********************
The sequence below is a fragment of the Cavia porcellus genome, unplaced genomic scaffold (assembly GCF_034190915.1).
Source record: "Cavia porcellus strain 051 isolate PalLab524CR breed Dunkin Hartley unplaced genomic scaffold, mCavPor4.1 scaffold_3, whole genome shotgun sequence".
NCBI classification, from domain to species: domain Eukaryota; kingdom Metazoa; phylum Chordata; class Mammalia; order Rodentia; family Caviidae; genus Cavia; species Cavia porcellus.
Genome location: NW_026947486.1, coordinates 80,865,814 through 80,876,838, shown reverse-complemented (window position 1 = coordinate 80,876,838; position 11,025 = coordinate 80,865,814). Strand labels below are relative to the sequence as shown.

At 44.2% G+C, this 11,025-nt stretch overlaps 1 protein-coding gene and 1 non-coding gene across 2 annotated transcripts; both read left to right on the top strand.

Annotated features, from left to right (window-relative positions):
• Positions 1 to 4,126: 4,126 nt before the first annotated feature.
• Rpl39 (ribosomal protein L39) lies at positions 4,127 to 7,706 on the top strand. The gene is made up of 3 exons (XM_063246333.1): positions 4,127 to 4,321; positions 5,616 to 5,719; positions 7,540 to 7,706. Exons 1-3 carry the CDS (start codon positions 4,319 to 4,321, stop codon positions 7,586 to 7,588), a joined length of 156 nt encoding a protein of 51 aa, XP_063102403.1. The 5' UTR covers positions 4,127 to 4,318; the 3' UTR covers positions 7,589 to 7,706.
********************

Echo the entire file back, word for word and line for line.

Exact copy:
The sequence below is a fragment of the Cavia porcellus genome, unplaced genomic scaffold (assembly GCF_034190915.1).
Source record: "Cavia porcellus strain 051 isolate PalLab524CR breed Dunkin Hartley unplaced genomic scaffold, mCavPor4.1 scaffold_3, whole genome shotgun sequence".
NCBI classification, from domain to species: domain Eukaryota; kingdom Metazoa; phylum Chordata; class Mammalia; order Rodentia; family Caviidae; genus Cavia; species Cavia porcellus.
Genome location: NW_026947486.1, coordinates 80,865,814 through 80,876,838, shown reverse-complemented (window position 1 = coordinate 80,876,838; position 11,025 = coordinate 80,865,814). Strand labels below are relative to the sequence as shown.

At 44.2% G+C, this 11,025-nt stretch overlaps 1 protein-coding gene and 1 non-coding gene across 2 annotated transcripts; both read left to right on the top strand.

Annotated features, from left to right (window-relative positions):
• Positions 1 to 4,126: 4,126 nt before the first annotated feature.
• Rpl39 (ribosomal protein L39) lies at positions 4,127 to 7,706 on the top strand. The gene is made up of 3 exons (XM_063246333.1): positions 4,127 to 4,321; positions 5,616 to 5,719; positions 7,540 to 7,706. Exons 1-3 carry the CDS (start codon positions 4,319 to 4,321, stop codon positions 7,586 to 7,588), a joined length of 156 nt encoding a protein of 51 aa, XP_063102403.1. The 5' UTR covers positions 4,127 to 4,318; the 3' UTR covers positions 7,589 to 7,706.